Study Objective: To provide a brief assessment of dietary beliefs and behaviors in an understudied high-risk population of pregnant adolescents. Design, Setting, and Participants: Diverse pregnant adolescents (n = 66) recruited from the Rochester Adolescent Maternity Program at the University of Rochester Medical Center in Rochester, New York completed a nutrition knowledge and beliefs survey once during pregnancy. Interventions and Main Outcome Measures: Responses were recorded by a health project coordinator who had good rapport with the teens. Study staff evaluated responses for emergent themes and thematically coded survey data. All responses were assessed relative to demographic variables using χ2 and analysis of variance tests. Results: Most (83%; 55/66) pregnant teens self-identified as African American with 21% (14/66) identifying as Hispanic. Most (92%; 61/66) adolescents had medical insurance and 28% (19/66) reported participating in the Supplemental Nutrition Program for Women, Infants, and Children. The importance of proper nutrition was acknowledged but 14% (9/66) reported that diet did not matter or they were unsure of the importance of nutrition for the fetus. Money, access to food, and personal relationships were reported as constraining factors for a healthy diet. Response themes did not differ according to demographic characteristics. Conclusion: Overall, pregnant teens recognize the importance of dietary intake during pregnancy but this knowledge does not always translate into behaviors. Understanding the health knowledge and behaviors of pregnant adolescents might provide a foundation for future lifestyle and clinical interventions.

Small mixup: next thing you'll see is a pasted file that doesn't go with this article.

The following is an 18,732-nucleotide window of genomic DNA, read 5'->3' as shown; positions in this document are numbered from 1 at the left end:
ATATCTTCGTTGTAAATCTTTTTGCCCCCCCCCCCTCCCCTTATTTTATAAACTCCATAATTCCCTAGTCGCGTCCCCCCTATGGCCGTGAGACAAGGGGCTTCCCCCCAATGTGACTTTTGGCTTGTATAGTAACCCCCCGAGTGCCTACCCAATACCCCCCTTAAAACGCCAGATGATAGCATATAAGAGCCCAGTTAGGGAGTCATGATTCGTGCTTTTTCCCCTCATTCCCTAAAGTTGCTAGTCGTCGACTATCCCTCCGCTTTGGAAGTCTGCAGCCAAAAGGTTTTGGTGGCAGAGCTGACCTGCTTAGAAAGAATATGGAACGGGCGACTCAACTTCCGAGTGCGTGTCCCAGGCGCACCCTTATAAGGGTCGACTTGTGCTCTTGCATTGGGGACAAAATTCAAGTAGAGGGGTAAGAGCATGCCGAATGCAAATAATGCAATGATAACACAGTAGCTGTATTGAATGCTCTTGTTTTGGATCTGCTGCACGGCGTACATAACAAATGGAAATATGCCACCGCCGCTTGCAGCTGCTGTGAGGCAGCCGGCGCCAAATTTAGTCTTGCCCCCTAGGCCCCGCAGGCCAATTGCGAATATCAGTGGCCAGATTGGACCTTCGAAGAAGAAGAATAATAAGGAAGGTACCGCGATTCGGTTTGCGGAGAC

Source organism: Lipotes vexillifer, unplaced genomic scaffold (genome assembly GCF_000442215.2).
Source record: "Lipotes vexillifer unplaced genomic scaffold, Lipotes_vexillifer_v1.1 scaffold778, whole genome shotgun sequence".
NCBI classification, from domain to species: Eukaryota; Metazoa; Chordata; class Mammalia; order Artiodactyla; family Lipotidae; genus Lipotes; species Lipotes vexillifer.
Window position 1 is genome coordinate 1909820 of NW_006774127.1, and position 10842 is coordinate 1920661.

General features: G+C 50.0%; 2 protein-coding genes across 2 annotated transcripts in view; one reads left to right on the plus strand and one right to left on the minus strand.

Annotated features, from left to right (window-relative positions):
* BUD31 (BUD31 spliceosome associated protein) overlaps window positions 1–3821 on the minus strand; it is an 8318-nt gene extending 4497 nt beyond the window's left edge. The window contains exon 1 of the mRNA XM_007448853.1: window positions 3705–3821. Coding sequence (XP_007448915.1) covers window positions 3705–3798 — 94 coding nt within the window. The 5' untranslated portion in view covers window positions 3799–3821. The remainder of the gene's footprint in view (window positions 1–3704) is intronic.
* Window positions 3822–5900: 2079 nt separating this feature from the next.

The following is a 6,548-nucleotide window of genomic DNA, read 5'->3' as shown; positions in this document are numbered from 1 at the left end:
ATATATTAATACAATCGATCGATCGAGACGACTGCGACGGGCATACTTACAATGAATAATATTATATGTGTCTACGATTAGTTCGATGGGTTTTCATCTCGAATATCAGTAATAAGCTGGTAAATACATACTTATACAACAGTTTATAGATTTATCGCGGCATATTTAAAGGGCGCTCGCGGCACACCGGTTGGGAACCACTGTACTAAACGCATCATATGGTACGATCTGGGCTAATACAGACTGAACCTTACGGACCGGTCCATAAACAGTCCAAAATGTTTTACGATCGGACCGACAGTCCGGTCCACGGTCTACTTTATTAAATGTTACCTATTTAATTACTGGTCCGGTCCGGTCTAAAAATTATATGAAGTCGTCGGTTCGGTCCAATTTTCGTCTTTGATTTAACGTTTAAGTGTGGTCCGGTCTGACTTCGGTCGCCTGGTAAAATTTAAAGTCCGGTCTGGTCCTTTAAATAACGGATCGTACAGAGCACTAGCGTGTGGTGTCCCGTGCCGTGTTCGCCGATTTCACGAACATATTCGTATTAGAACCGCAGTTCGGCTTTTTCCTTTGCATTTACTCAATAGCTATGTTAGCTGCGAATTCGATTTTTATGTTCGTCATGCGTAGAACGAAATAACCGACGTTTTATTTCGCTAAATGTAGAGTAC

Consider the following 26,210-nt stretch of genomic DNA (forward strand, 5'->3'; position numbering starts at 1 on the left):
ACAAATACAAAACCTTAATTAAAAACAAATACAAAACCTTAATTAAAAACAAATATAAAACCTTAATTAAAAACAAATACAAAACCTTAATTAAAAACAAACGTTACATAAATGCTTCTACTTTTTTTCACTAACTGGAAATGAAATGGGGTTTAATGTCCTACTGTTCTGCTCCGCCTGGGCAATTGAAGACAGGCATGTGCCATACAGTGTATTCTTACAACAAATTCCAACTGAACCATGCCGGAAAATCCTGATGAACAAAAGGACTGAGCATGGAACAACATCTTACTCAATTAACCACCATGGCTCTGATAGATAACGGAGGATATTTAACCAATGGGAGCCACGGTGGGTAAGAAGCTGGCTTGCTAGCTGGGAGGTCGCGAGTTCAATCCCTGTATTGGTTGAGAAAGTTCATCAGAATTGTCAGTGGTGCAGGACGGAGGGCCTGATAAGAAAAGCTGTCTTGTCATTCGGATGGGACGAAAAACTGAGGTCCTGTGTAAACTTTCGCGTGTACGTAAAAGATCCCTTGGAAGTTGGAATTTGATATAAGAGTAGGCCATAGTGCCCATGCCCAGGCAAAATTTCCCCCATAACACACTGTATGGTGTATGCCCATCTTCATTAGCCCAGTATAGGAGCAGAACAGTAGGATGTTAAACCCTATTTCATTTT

- Nutrition prenatal care
ASJC Scopus subject areas
- Obstetrics and Gynecology
- Pediatrics, Perinatology, and Child Health